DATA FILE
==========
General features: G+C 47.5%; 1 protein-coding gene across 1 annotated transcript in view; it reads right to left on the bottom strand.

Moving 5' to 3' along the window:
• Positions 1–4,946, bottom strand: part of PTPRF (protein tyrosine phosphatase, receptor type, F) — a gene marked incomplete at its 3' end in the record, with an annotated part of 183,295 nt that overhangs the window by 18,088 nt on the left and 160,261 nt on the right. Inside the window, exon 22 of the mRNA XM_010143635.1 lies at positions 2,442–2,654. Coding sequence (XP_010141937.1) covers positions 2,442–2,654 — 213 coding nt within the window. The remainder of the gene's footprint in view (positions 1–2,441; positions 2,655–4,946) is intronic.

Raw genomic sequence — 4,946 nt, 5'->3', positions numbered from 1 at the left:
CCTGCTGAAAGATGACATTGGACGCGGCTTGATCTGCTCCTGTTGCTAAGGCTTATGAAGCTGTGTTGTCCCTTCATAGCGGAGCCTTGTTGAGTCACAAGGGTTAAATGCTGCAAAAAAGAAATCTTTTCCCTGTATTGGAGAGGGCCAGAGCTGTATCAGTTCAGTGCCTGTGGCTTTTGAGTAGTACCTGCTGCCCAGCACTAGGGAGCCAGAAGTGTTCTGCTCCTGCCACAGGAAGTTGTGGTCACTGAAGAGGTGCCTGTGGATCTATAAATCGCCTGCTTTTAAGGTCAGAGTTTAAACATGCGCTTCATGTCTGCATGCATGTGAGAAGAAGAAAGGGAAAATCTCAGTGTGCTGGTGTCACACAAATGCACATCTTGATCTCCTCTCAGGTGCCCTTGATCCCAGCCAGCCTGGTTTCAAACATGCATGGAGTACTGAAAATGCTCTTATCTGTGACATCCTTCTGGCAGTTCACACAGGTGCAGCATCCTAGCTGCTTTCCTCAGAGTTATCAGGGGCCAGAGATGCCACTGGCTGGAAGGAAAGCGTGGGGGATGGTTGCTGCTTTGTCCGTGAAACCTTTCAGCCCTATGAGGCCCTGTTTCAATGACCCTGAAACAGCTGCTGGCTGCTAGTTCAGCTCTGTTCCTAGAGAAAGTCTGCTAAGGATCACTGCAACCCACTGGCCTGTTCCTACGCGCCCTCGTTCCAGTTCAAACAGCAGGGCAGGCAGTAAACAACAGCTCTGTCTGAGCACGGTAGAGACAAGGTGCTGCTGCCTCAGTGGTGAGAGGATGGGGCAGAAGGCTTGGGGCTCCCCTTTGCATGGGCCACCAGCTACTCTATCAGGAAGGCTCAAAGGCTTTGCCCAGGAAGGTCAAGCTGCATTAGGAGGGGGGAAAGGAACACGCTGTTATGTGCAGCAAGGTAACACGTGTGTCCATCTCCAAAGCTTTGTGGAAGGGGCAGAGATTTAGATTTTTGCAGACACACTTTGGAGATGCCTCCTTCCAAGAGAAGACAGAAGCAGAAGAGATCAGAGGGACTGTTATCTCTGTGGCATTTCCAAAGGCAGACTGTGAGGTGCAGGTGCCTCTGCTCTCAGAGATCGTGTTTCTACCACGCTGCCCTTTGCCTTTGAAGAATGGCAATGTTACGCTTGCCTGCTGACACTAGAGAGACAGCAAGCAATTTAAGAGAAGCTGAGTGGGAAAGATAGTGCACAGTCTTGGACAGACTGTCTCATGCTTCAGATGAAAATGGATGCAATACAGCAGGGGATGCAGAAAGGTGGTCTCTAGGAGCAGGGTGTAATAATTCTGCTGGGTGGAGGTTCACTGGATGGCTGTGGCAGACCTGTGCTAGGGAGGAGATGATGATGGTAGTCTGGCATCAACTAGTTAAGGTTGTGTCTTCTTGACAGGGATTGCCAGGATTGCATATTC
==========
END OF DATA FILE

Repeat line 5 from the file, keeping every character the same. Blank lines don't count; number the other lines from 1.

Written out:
CCTGCTGAAAGATGACATTGGACGCGGCTTGATCTGCTCCTGTTGCTAAGGCTTATGAAGCTGTGTTGTCCCTTCATAGCGGAGCCTTGTTGAGTCACAAGGGTTAAATGCTGCAAAAAAGAAATCTTTTCCCTGTATTGGAGAGGGCCAGAGCTGTATCAGTTCAGTGCCTGTGGCTTTTGAGTAGTACCTGCTGCCCAGCACTAGGGAGCCAGAAGTGTTCTGCTCCTGCCACAGGAAGTTGTGGTCACTGAAGAGGTGCCTGTGGATCTATAAATCGCCTGCTTTTAAGGTCAGAGTTTAAACATGCGCTTCATGTCTGCATGCATGTGAGAAGAAGAAAGGGAAAATCTCAGTGTGCTGGTGTCACACAAATGCACATCTTGATCTCCTCTCAGGTGCCCTTGATCCCAGCCAGCCTGGTTTCAAACATGCATGGAGTACTGAAAATGCTCTTATCTGTGACATCCTTCTGGCAGTTCACACAGGTGCAGCATCCTAGCTGCTTTCCTCAGAGTTATCAGGGGCCAGAGATGCCACTGGCTGGAAGGAAAGCGTGGGGGATGGTTGCTGCTTTGTCCGTGAAACCTTTCAGCCCTATGAGGCCCTGTTTCAATGACCCTGAAACAGCTGCTGGCTGCTAGTTCAGCTCTGTTCCTAGAGAAAGTCTGCTAAGGATCACTGCAACCCACTGGCCTGTTCCTACGCGCCCTCGTTCCAGTTCAAACAGCAGGGCAGGCAGTAAACAACAGCTCTGTCTGAGCACGGTAGAGACAAGGTGCTGCTGCCTCAGTGGTGAGAGGATGGGGCAGAAGGCTTGGGGCTCCCCTTTGCATGGGCCACCAGCTACTCTATCAGGAAGGCTCAAAGGCTTTGCCCAGGAAGGTCAAGCTGCATTAGGAGGGGGGAAAGGAACACGCTGTTATGTGCAGCAAGGTAACACGTGTGTCCATCTCCAAAGCTTTGTGGAAGGGGCAGAGATTTAGATTTTTGCAGACACACTTTGGAGATGCCTCCTTCCAAGAGAAGACAGAAGCAGAAGAGATCAGAGGGACTGTTATCTCTGTGGCATTTCCAAAGGCAGACTGTGAGGTGCAGGTGCCTCTGCTCTCAGAGATCGTGTTTCTACCACGCTGCCCTTTGCCTTTGAAGAATGGCAATGTTACGCTTGCCTGCTGACACTAGAGAGACAGCAAGCAATTTAAGAGAAGCTGAGTGGGAAAGATAGTGCACAGTCTTGGACAGACTGTCTCATGCTTCAGATGAAAATGGATGCAATACAGCAGGGGATGCAGAAAGGTGGTCTCTAGGAGCAGGGTGTAATAATTCTGCTGGGTGGAGGTTCACTGGATGGCTGTGGCAGACCTGTGCTAGGGAGGAGATGATGATGGTAGTCTGGCATCAACTAGTTAAGGTTGTGTCTTCTTGACAGGGATTGCCAGGATTGCATATTC